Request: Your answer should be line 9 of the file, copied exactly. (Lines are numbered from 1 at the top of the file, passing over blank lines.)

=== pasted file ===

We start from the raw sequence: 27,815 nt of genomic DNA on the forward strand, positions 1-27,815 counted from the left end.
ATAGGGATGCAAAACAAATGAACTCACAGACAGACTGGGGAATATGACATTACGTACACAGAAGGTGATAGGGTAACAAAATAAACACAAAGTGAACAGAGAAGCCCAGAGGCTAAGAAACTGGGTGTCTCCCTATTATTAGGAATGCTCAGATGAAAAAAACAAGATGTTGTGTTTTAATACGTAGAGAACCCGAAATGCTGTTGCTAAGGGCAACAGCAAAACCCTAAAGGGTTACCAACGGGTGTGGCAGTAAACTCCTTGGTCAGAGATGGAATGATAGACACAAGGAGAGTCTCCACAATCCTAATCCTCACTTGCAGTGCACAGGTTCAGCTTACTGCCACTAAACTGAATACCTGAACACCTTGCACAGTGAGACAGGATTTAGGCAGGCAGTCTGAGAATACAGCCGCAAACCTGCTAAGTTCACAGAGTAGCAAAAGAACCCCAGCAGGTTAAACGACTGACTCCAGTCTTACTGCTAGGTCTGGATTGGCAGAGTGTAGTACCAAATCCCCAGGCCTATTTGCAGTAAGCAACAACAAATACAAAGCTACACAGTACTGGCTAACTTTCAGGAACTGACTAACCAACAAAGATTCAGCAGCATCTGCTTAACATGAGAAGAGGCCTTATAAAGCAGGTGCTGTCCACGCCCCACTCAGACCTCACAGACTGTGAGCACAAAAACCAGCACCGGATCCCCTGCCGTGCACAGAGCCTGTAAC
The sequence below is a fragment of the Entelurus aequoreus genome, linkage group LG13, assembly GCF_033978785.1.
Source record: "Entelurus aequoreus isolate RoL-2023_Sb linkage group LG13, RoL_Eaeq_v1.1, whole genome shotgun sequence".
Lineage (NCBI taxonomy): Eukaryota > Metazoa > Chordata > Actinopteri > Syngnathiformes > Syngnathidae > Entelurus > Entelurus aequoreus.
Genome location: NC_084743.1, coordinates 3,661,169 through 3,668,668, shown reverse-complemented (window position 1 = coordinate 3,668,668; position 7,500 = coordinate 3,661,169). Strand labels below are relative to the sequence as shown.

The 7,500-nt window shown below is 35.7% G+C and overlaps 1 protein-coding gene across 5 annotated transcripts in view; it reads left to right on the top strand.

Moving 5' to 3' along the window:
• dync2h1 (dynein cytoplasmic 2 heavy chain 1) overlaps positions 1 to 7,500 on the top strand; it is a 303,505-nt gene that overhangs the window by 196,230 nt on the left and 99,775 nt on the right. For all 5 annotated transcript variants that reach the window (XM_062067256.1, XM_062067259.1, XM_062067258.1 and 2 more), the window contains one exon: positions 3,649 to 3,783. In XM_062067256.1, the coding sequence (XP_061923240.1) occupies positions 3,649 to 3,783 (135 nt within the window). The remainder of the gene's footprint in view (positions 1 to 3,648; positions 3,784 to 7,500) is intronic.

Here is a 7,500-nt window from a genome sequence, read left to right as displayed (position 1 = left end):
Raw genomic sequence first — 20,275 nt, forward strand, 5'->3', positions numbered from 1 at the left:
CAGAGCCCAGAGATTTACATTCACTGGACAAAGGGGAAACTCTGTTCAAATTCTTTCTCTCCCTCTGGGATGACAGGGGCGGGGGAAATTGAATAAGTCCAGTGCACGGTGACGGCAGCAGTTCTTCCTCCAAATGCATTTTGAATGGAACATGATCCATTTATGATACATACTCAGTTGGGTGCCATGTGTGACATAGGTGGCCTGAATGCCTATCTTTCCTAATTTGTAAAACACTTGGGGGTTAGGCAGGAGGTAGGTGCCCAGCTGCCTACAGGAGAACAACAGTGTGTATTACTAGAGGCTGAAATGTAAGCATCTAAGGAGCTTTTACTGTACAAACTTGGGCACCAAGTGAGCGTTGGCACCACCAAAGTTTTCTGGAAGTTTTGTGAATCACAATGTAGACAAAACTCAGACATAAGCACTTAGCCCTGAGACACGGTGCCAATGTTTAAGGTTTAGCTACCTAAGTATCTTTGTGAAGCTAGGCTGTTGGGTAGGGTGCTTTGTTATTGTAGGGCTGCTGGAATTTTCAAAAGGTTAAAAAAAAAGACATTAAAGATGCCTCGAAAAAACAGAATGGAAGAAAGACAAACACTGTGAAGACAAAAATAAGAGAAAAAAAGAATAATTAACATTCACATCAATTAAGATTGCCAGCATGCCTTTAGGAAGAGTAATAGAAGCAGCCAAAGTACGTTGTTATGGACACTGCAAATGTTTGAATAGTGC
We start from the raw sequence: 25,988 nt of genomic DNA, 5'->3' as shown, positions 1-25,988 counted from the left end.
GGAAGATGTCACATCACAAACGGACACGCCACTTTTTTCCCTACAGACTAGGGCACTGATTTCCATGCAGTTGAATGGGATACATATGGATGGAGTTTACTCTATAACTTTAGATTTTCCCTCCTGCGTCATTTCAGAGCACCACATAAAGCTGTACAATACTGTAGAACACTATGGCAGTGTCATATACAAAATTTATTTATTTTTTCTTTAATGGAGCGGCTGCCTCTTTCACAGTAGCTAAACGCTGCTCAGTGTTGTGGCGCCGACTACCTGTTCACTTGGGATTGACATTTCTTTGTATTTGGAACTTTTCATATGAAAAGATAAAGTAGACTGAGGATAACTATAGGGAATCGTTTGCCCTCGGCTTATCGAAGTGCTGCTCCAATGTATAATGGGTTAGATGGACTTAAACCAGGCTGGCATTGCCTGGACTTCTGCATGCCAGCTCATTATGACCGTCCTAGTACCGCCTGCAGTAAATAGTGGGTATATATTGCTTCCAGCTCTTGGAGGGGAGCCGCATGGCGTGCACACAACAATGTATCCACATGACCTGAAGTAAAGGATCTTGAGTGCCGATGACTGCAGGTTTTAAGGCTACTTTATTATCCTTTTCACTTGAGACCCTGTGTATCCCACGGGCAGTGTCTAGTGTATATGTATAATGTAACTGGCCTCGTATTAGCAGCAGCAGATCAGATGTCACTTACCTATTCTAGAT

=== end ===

• dync2h1 (dynein cytoplasmic 2 heavy chain 1) overlaps positions 1 to 7,500 on the top strand; it is a 303,505-nt gene that overhangs the window by 196,230 nt on the left and 99,775 nt on the right. For all 5 annotated transcript variants that reach the window (XM_062067256.1, XM_062067259.1, XM_062067258.1 and 2 more), the window contains one exon: positions 3,649 to 3,783. In XM_062067256.1, the coding sequence (XP_061923240.1) occupies positions 3,649 to 3,783 (135 nt within the window). The remainder of the gene's footprint in view (positions 1 to 3,648; positions 3,784 to 7,500) is intronic.